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Individual Record

Sanderson, William Harley

Age: 18, credited to Brandon, VT
Unit(s): 9th VT INF, USA
Service: enl 6/2/62, m/i 7/9/62, SGT, Co. C, 9th VT INF, tr 1/16/63, to 2nd US INF, Co. I and later C, m/o aft 12/10/64

See Legend for expansion of abbreviations

Birth: 04/11/1844, Brandon, VT
Death: 12/04/1911

Burial: Pine Hill Cemetery, Brandon, VT
Marker/Plot: 29
Gravestone researcher/photographer: Carolyn Adams
Findagrave Memorial #: 68914436
Alias?: None noted
Pension?: Unknown
Portrait?: Findagrave
College?: Not Found
Veterans Home?: Not Found
(If there are state digraphs above, this soldier spent some time in a state or national soldiers' home in that state after the war)

Remarks: None

2nd Great Grandfather of John Harris, Perkinsville, VT

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Copyright notice


Pine Hill Cemetery, Brandon, VT

Check the cemetery for location/directions
and other veterans who may be buried there.

Post-War Correspondence

The National Tribune, Washington, DC,
Thursday, March 28, 1907

The 60th Ohio

Editor National Tribune

I was very much surprised to learn at this late date that the 60th Ohio had been mustered out of the U.S. service without honor. There were no better men anywhere than those who constituted the 60th Ohio. My own regiment [and] the 32d Ohio served in the same brigade with the 60th and I knew them well. Unfortunately, we were all included in that disgraceful surrender at Harper's Ferry, Va., on Sept 15 1862.

After being paroled we were sent to Chicago. The understanding at the time was that we were to go up into Minnesota to quell an Indian uprising as according to the terms of parole we could not take up arms against the Confederacy until exchanged. However we only got as far as Chicago.

Upon arrival we were marched to the Cook County Fair Grounds adjoining Camp Douglass and near a lot of slaughter houses from which odors arose of a sickening character. The weather was cold and wet and pools of water stood everywhere about the grounds. On one side were rows of stables which had been used during the Worlds Horse Fair the season previous. These stables had no floors and many had water standing therein with accompanying stable refuse. We were halted in front of them and to our consternation, informed that they were our quarters. A respectable farmer would not have put his hogs in such a place but soldiers must obey orders. We had a pretty bad time In this place. We were given hay for our beds which we had to put on the damp ground. The weather continued cold and wet and many sickened and died. No attention was paid to requisitions for lumber to make the stable more habitable and so, finally a raid was made on the grand stand of the race course. After a time more lumber was furnished and rough bunks were built.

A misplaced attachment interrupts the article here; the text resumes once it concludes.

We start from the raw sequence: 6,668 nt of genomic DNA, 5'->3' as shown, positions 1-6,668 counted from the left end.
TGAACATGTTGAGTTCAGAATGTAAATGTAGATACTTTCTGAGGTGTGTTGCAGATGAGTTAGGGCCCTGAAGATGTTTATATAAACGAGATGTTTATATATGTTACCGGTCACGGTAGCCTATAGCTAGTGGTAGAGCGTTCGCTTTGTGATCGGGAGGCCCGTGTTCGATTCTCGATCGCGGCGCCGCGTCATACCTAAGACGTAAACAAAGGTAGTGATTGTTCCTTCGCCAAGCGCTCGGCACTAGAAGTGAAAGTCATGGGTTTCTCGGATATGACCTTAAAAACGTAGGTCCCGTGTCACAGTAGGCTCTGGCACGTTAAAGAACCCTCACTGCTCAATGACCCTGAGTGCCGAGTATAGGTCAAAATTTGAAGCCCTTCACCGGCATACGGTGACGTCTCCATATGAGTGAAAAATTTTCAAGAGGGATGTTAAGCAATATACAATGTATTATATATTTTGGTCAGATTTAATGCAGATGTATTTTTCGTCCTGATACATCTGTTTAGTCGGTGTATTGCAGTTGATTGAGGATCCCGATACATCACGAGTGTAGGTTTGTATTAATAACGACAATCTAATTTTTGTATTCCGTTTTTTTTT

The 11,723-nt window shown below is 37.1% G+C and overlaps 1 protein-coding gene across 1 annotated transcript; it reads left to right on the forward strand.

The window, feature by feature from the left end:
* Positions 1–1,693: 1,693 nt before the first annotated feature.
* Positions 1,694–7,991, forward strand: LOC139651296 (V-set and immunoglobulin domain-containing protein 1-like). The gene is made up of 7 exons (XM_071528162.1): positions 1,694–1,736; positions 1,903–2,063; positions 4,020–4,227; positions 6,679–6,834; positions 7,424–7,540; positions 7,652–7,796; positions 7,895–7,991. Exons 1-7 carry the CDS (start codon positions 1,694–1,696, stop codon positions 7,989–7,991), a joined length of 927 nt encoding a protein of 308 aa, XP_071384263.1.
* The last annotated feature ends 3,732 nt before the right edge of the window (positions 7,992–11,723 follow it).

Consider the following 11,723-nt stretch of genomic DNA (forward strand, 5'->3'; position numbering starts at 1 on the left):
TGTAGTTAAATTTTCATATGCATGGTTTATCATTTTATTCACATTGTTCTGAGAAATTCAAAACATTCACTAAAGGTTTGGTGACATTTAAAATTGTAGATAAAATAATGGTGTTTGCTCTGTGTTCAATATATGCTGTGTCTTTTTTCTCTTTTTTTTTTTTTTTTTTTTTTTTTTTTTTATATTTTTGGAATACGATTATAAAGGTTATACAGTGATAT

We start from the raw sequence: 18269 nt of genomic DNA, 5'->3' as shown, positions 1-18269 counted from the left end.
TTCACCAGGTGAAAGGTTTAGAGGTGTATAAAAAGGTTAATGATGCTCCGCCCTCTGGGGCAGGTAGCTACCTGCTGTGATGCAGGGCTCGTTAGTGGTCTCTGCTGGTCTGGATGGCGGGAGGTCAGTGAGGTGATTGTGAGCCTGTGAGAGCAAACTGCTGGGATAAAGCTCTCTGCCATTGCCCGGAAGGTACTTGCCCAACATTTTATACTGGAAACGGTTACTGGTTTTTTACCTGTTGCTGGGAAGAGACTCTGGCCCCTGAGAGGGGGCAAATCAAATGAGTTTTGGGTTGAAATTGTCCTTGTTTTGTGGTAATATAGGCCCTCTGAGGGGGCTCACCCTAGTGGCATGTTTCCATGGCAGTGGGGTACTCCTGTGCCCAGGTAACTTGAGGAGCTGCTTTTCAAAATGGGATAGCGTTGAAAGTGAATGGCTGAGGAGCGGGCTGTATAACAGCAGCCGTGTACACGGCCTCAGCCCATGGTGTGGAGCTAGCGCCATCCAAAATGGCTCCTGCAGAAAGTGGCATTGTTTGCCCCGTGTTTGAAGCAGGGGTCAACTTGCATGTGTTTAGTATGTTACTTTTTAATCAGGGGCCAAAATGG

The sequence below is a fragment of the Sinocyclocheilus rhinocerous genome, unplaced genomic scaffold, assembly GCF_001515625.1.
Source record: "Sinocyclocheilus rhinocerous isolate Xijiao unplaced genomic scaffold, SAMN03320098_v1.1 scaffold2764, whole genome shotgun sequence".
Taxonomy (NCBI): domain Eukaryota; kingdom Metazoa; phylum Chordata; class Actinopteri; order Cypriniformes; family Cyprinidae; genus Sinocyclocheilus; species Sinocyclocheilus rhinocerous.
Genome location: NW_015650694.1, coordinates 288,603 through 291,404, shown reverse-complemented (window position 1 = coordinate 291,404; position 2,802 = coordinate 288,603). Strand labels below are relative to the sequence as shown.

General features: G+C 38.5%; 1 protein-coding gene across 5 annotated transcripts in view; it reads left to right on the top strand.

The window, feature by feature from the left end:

The rebel prisoners at Camp Douglass fared better than we. Rations were inadequate, and of poor quality. Talk about embalmed beef, the soldiers at Tanita in 1898 had a regular feast compared with us. No passes were allowed for a while to say nothing of furloughs. Rats mice and vermin took possession of everything then to add to the situation an attempt was made to place arms in our hands contrary to the terms of parole. Things were so bad that in about six weeks the regiments were moved into Camp Douglas adjoining, but the rats and mice were still plentiful there. Is it any wonder then, that the men became disheartened and sick? Many deserted and went to their homes and officers resigned their commissions and returned to civil life. Hon E. B. Sherman of Chicago, now a prominent attorney with one of those who would not stand the treatment any longer so resigned his commission in the 9th Vt. He can testify to the truth of all I have said.

As to the 60th Ohio, they were composed of as good men as any regiment in the service. Their time had about expired, and, of course, they were in somewhat of a chaotic state so to alleviate the situation and allowed the men to re-enlist after their exchange they were mustered out. Can anyone call this without honor? I think not. Scores of men from all the regiments at Camp Douglass later on after the exchange were transferred at their own request to the Regular Army. Anything to get out of the dirty vermin infested camp was the one thought of the men. The men of all the regiments, including the 60th Ohio, were good men and true, and did valiant service till the close of the war. As to the Brownsville affair, I have nothing to say but the history of the 60th Ohio and Camp Douglass is no comparison or criterion. Let us preserve the integrity and honor of the soldiers of 61.

Wm H Sanderson, Co C 9th Vt, and Cos I and C, 2d U. S. Dayton O.

Contributed by John Harris, William's 2nd Great Grandson.